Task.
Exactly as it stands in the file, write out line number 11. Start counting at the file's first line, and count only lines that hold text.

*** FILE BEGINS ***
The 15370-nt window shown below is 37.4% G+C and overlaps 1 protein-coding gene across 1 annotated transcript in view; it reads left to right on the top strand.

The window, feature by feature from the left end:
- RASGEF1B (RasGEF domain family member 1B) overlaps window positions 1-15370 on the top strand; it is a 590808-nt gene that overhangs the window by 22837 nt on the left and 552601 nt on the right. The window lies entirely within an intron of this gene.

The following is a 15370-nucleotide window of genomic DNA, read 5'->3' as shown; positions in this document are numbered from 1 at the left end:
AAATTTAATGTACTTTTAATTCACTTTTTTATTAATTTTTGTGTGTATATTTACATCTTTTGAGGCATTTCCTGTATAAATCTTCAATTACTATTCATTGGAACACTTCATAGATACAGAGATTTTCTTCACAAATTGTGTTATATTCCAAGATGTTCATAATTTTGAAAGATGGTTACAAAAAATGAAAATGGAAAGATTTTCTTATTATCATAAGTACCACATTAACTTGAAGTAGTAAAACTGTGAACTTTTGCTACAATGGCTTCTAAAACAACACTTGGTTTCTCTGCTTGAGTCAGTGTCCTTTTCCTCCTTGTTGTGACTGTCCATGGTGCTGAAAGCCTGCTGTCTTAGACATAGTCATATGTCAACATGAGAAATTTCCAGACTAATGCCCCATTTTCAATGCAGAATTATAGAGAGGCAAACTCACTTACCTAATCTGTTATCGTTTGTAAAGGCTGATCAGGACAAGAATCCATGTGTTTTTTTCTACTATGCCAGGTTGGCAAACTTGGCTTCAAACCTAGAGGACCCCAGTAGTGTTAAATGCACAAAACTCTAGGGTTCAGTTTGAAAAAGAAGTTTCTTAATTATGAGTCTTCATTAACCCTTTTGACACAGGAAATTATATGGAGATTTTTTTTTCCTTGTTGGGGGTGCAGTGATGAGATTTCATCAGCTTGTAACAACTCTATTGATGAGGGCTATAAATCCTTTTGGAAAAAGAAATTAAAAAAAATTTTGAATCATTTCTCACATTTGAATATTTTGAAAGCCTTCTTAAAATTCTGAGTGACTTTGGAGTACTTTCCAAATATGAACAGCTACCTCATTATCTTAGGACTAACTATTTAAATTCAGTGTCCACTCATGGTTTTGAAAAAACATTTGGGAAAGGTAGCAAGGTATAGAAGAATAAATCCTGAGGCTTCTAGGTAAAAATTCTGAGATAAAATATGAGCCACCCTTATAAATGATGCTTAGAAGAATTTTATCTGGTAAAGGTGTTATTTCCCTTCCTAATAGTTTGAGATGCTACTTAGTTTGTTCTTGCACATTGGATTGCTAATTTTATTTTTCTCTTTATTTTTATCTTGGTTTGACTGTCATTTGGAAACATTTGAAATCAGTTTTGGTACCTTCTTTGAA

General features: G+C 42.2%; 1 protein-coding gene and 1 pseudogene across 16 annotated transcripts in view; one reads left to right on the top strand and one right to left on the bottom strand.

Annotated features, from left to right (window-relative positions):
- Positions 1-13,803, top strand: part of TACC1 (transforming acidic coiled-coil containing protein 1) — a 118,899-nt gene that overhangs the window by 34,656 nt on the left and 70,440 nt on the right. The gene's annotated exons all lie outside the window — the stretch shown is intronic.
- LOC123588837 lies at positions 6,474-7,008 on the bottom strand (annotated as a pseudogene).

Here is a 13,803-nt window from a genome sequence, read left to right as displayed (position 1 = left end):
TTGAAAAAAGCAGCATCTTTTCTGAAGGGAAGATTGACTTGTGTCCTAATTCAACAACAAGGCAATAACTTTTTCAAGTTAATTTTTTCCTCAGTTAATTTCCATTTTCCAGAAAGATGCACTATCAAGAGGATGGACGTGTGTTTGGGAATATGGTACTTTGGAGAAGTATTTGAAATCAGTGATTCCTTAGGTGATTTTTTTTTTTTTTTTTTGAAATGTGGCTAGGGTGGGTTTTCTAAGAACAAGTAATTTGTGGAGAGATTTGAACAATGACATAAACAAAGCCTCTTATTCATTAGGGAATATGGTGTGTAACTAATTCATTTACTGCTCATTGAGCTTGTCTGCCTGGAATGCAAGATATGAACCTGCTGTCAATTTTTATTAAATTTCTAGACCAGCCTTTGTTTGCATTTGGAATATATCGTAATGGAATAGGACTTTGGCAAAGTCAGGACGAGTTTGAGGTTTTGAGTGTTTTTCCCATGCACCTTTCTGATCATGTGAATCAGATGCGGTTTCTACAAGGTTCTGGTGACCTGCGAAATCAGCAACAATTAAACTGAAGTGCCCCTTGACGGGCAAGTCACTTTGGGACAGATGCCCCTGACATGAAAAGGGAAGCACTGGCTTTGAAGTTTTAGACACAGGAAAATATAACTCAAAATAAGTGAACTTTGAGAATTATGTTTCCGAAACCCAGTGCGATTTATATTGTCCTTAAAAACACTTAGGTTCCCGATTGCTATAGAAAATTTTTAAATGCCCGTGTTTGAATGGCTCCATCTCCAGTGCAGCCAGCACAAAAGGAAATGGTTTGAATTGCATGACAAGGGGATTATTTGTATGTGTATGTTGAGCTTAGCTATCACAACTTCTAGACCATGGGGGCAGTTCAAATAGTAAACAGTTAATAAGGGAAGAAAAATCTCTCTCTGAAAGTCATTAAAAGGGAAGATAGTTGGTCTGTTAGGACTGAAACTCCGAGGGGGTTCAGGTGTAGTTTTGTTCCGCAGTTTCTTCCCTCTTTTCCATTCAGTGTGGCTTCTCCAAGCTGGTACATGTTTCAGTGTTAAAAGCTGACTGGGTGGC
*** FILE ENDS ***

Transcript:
TTGAAAAAAGCAGCATCTTTTCTGAAGGGAAGATTGACTTGTGTCCTAATTCAACAACAAGGCAATAACTTTTTCAAGTTAATTTTTTCCTCAGTTAATTTCCATTTTCCAGAAAGATGCACTATCAAGAGGATGGACGTGTGTTTGGGAATATGGTACTTTGGAGAAGTATTTGAAATCAGTGATTCCTTAGGTGATTTTTTTTTTTTTTTTTTGAAATGTGGCTAGGGTGGGTTTTCTAAGAACAAGTAATTTGTGGAGAGATTTGAACAATGACATAAACAAAGCCTCTTATTCATTAGGGAATATGGTGTGTAACTAATTCATTTACTGCTCATTGAGCTTGTCTGCCTGGAATGCAAGATATGAACCTGCTGTCAATTTTTATTAAATTTCTAGACCAGCCTTTGTTTGCATTTGGAATATATCGTAATGGAATAGGACTTTGGCAAAGTCAGGACGAGTTTGAGGTTTTGAGTGTTTTTCCCATGCACCTTTCTGATCATGTGAATCAGATGCGGTTTCTACAAGGTTCTGGTGACCTGCGAAATCAGCAACAATTAAACTGAAGTGCCCCTTGACGGGCAAGTCACTTTGGGACAGATGCCCCTGACATGAAAAGGGAAGCACTGGCTTTGAAGTTTTAGACACAGGAAAATATAACTCAAAATAAGTGAACTTTGAGAATTATGTTTCCGAAACCCAGTGCGATTTATATTGTCCTTAAAAACACTTAGGTTCCCGATTGCTATAGAAAATTTTTAAATGCCCGTGTTTGAATGGCTCCATCTCCAGTGCAGCCAGCACAAAAGGAAATGGTTTGAATTGCATGACAAGGGGATTATTTGTATGTGTATGTTGAGCTTAGCTATCACAACTTCTAGACCATGGGGGCAGTTCAAATAGTAAACAGTTAATAAGGGAAGAAAAATCTCTCTCTGAAAGTCATTAAAAGGGAAGATAGTTGGTCTGTTAGGACTGAAACTCCGAGGGGGTTCAGGTGTAGTTTTGTTCCGCAGTTTCTTCCCTCTTTTCCATTCAGTGTGGCTTCTCCAAGCTGGTACATGTTTCAGTGTTAAAAGCTGACTGGGTGGC